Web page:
On college campuses across the country, a growing challenge is cyber security. That's because colleges and universities tend to have open networks containing lots of information, making them vulnerable targets. Despite repeated warnings, colleges aren't adapting quickly enough to today's threats.
Harvard Business School is bringing its legendary curriculum to liberal arts colleges - online. One of the world's most prestigious business schools is expanding its digital learning initiative, HBX, a year after it launched.
A new MIT-Harvard study released Wednesday finds nearly 40 percent of learners who take open online courses are teachers. That finding has researchers wondering whether they can better design online courses once predicted to upend students' experience to meet teachers' needs.
Last year, WGBH's On Campus that despite low completion rates researchers at MIT and Harvard insist that online courses still have value:
A new survey shows the number of college students taking at least one online course has surpassed 7.1 million. But the report conducted by the Babson Survey Research Group finds the rate of growth in online enrollment has actually slowed in recent years.
It's not very often the Queen of Jordan comes to Boston, but she was here last month to announce a new education partnership with Harvard and MIT's non-profit online learning initiative, edX.
The goal is develop a new platform called Edraak, which is designed to bring online courses to Arabic-speaking students.
America’s universities are still held in high regard, but doubts persist about the system’s ability to prepare students for success in today’s fast-changing, knowledge-based economy.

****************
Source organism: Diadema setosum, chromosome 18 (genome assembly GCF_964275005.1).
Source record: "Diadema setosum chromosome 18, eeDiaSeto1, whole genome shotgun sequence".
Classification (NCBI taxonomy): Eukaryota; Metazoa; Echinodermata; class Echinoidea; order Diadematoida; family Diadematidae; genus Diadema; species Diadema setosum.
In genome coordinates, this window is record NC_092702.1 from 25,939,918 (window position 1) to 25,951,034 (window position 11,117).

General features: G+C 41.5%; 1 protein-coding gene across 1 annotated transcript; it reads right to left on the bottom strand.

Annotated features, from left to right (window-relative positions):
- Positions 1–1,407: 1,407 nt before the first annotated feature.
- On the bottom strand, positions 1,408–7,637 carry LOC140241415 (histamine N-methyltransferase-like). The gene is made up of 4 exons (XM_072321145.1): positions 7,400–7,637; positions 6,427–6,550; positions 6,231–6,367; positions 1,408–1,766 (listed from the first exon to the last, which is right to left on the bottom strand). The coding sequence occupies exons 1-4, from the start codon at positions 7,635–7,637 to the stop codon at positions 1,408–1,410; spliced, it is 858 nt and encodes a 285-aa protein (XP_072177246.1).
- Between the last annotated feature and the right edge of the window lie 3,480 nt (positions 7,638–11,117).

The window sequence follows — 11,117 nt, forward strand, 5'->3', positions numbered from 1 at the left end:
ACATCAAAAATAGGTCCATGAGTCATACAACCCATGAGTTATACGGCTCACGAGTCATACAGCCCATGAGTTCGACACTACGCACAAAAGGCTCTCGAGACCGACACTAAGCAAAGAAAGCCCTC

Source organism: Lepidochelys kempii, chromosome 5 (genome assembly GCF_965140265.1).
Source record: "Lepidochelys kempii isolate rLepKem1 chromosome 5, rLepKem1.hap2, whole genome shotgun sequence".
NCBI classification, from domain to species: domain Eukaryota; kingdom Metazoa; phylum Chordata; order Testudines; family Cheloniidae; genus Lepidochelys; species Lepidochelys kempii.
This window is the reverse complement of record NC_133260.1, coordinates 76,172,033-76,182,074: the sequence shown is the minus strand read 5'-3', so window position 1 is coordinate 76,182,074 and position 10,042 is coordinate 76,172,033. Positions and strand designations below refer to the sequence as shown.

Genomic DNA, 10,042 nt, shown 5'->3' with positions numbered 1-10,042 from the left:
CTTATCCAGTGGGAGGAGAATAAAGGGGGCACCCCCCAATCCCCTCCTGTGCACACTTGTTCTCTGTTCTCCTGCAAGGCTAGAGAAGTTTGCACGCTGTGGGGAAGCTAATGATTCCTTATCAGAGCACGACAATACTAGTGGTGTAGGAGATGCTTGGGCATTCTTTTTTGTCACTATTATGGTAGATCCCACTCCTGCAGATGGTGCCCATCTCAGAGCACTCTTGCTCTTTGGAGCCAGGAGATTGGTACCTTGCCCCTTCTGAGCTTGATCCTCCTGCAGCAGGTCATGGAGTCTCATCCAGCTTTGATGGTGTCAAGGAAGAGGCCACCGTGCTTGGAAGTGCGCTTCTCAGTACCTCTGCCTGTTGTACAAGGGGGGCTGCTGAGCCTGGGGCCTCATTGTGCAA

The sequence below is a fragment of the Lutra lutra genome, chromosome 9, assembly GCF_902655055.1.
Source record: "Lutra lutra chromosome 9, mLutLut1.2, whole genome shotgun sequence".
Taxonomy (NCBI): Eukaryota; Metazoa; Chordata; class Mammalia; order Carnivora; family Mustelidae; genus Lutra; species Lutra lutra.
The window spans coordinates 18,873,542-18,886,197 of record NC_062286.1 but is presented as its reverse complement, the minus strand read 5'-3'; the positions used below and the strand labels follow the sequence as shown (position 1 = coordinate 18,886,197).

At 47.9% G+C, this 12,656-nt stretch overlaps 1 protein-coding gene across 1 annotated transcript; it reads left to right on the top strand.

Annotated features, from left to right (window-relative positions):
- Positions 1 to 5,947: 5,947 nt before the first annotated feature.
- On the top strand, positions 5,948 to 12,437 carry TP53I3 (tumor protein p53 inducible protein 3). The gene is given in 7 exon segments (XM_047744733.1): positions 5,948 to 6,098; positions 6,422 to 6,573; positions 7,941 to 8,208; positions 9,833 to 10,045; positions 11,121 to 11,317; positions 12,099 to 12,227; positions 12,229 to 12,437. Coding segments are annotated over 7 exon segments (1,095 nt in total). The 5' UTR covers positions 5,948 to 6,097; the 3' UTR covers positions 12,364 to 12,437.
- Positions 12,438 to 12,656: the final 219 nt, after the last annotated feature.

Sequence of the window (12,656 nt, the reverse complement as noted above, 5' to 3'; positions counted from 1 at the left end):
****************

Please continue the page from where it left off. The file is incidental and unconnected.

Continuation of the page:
The number of college graduates is climbing but too slowly to meet the country's economic needs, according to economists. That's why some innovators want to fundamentally change the way institutes of higher learning award college credit.
Only eight percent of students now major in the humanities, according to the American Academy of Arts & Sciences, down from a peak of more than 17 percent in 1967. The trend is worrisome, and plenty of college presidents have come to the defense of the humanities.
After barely more than a year in business, opposite-coast rivals edX and Coursera have become two of the biggest higher-education organizations in the world, with a combined six million registered users drawn to the online teaching they provide.
But the honeymoon may be coming to an end.
Economists at the Massachusetts Institute of Technology laid out Friday the kind of manufacturing production they believe the United States will need to support an innovation economy.
While the economy is slowly recovering from the financial crisis, unemployment still remains high and many Americans’ incomes are stagnant. In poll after poll, companies have said the problem stems from a shortage of skills in the workforce: employers say they can’t find and hire people with the right capabilities.